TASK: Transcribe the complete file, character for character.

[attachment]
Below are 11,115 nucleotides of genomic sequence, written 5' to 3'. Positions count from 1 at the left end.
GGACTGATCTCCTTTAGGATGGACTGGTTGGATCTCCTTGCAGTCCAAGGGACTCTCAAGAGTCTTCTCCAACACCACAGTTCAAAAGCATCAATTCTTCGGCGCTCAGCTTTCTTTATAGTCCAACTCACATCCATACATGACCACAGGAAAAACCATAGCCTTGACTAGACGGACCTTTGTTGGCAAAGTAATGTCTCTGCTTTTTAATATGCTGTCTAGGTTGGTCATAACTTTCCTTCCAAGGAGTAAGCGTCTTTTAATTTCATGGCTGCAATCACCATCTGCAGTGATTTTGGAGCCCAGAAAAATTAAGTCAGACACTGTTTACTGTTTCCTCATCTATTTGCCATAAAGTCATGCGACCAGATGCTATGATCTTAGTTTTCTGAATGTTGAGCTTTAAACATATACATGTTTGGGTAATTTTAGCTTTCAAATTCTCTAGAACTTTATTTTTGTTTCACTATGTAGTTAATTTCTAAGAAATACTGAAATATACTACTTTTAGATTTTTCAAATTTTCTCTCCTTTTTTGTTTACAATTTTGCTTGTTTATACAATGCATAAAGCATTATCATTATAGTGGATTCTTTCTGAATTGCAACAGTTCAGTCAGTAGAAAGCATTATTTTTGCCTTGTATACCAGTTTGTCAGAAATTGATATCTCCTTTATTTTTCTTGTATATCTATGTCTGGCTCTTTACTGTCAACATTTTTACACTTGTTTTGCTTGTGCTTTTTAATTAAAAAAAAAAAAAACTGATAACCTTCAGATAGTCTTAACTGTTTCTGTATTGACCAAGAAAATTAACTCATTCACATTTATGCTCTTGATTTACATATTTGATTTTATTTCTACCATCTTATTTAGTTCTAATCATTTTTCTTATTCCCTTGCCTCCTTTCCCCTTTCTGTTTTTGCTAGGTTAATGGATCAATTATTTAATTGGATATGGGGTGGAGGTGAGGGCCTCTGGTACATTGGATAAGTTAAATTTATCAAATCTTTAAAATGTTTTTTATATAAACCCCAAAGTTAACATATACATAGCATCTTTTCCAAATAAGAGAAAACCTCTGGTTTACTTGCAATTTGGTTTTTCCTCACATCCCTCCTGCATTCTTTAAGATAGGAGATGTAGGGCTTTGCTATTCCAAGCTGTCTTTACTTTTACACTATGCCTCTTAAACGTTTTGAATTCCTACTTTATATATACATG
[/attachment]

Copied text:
Below are 11,115 nucleotides of genomic sequence, written 5' to 3'. Positions count from 1 at the left end.
GGACTGATCTCCTTTAGGATGGACTGGTTGGATCTCCTTGCAGTCCAAGGGACTCTCAAGAGTCTTCTCCAACACCACAGTTCAAAAGCATCAATTCTTCGGCGCTCAGCTTTCTTTATAGTCCAACTCACATCCATACATGACCACAGGAAAAACCATAGCCTTGACTAGACGGACCTTTGTTGGCAAAGTAATGTCTCTGCTTTTTAATATGCTGTCTAGGTTGGTCATAACTTTCCTTCCAAGGAGTAAGCGTCTTTTAATTTCATGGCTGCAATCACCATCTGCAGTGATTTTGGAGCCCAGAAAAATTAAGTCAGACACTGTTTACTGTTTCCTCATCTATTTGCCATAAAGTCATGCGACCAGATGCTATGATCTTAGTTTTCTGAATGTTGAGCTTTAAACATATACATGTTTGGGTAATTTTAGCTTTCAAATTCTCTAGAACTTTATTTTTGTTTCACTATGTAGTTAATTTCTAAGAAATACTGAAATATACTACTTTTAGATTTTTCAAATTTTCTCTCCTTTTTTGTTTACAATTTTGCTTGTTTATACAATGCATAAAGCATTATCATTATAGTGGATTCTTTCTGAATTGCAACAGTTCAGTCAGTAGAAAGCATTATTTTTGCCTTGTATACCAGTTTGTCAGAAATTGATATCTCCTTTATTTTTCTTGTATATCTATGTCTGGCTCTTTACTGTCAACATTTTTACACTTGTTTTGCTTGTGCTTTTTAATTAAAAAAAAAAAAAACTGATAACCTTCAGATAGTCTTAACTGTTTCTGTATTGACCAAGAAAATTAACTCATTCACATTTATGCTCTTGATTTACATATTTGATTTTATTTCTACCATCTTATTTAGTTCTAATCATTTTTCTTATTCCCTTGCCTCCTTTCCCCTTTCTGTTTTTGCTAGGTTAATGGATCAATTATTTAATTGGATATGGGGTGGAGGTGAGGGCCTCTGGTACATTGGATAAGTTAAATTTATCAAATCTTTAAAATGTTTTTTATATAAACCCCAAAGTTAACATATACATAGCATCTTTTCCAAATAAGAGAAAACCTCTGGTTTACTTGCAATTTGGTTTTTCCTCACATCCCTCCTGCATTCTTTAAGATAGGAGATGTAGGGCTTTGCTATTCCAAGCTGTCTTTACTTTTACACTATGCCTCTTAAACGTTTTGAATTCCTACTTTATATATACATG